Wetting-Drying Response of an Unsaturated Pyroclastic Soil Vegetated with Long-Root Grass
Peer reviewed, Journal article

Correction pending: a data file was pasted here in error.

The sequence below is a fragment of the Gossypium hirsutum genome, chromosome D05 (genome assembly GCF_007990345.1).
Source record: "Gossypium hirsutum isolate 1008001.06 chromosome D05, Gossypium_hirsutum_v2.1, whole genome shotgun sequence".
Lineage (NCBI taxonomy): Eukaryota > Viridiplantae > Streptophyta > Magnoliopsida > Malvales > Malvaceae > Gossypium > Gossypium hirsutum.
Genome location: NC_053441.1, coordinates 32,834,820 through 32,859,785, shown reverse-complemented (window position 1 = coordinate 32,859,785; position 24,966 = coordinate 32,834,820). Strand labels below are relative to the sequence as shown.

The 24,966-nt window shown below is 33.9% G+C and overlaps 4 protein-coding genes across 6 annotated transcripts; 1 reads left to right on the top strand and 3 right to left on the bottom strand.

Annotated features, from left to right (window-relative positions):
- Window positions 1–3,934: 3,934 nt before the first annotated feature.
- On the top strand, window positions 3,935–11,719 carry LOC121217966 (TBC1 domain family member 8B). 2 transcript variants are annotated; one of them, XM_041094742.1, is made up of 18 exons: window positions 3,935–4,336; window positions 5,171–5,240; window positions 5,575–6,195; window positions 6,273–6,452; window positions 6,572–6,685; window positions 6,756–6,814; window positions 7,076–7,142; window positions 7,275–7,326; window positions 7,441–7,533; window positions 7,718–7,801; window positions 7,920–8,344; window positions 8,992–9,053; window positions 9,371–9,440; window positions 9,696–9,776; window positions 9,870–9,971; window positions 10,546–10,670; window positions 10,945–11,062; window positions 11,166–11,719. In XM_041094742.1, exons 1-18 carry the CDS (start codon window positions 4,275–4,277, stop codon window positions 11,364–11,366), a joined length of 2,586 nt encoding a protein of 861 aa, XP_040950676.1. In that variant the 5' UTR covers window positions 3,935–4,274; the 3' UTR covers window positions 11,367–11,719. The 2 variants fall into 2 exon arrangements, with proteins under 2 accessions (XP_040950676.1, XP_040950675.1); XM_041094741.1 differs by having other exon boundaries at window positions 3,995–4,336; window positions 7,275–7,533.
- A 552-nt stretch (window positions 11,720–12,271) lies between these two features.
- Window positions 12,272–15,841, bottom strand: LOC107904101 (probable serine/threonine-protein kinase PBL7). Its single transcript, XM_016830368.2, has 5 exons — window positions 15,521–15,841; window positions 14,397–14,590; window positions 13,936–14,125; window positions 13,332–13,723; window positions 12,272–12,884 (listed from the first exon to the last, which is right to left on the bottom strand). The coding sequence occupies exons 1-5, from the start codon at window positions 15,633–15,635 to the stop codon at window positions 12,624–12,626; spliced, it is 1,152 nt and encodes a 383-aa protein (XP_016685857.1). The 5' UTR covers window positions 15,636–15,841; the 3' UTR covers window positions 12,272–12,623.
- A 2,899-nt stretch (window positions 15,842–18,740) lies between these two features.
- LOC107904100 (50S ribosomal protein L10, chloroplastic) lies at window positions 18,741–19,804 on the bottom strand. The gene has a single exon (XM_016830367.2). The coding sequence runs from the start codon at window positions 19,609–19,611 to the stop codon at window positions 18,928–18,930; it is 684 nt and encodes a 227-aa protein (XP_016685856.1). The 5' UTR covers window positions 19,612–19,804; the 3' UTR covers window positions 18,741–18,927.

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This paper investigates the effect of a long-root grass on the hydraulic response of a partially saturated pyroclastic soil. The work is based on both long-term monitoring under atmospheric conditions and short-term wetting/drying tests, aimed to simulate rainfall/evapotranspiration during different seasons. A 1D physical model was created, namely two identical columns were filled with a pyroclastic silty-sand, and later equipped with tensiometers and soil moisture sensors at four depths. One column was vegetated, while the second was left bare as a control. Roots growth and foliage evolution were observed for one year. The monitoring of the hydraulic variables highlighted the capability of vegetation to modify the retention ability of the rooted soil. During the drying tests, the final soil suction within the rooted zone was higher than in the bare soil, especially during summer, when plant transpiration is very high. In the wetting tests, the presence of vegetation delayed the infiltration process, reducing the total amount of water infiltrating the soil, and consequently the chances for rainfall to cause a drop in soil suction. The paper quantifies the effects of long-rooted grass, here conceived as a nature-based solution viable in landslide prone areas.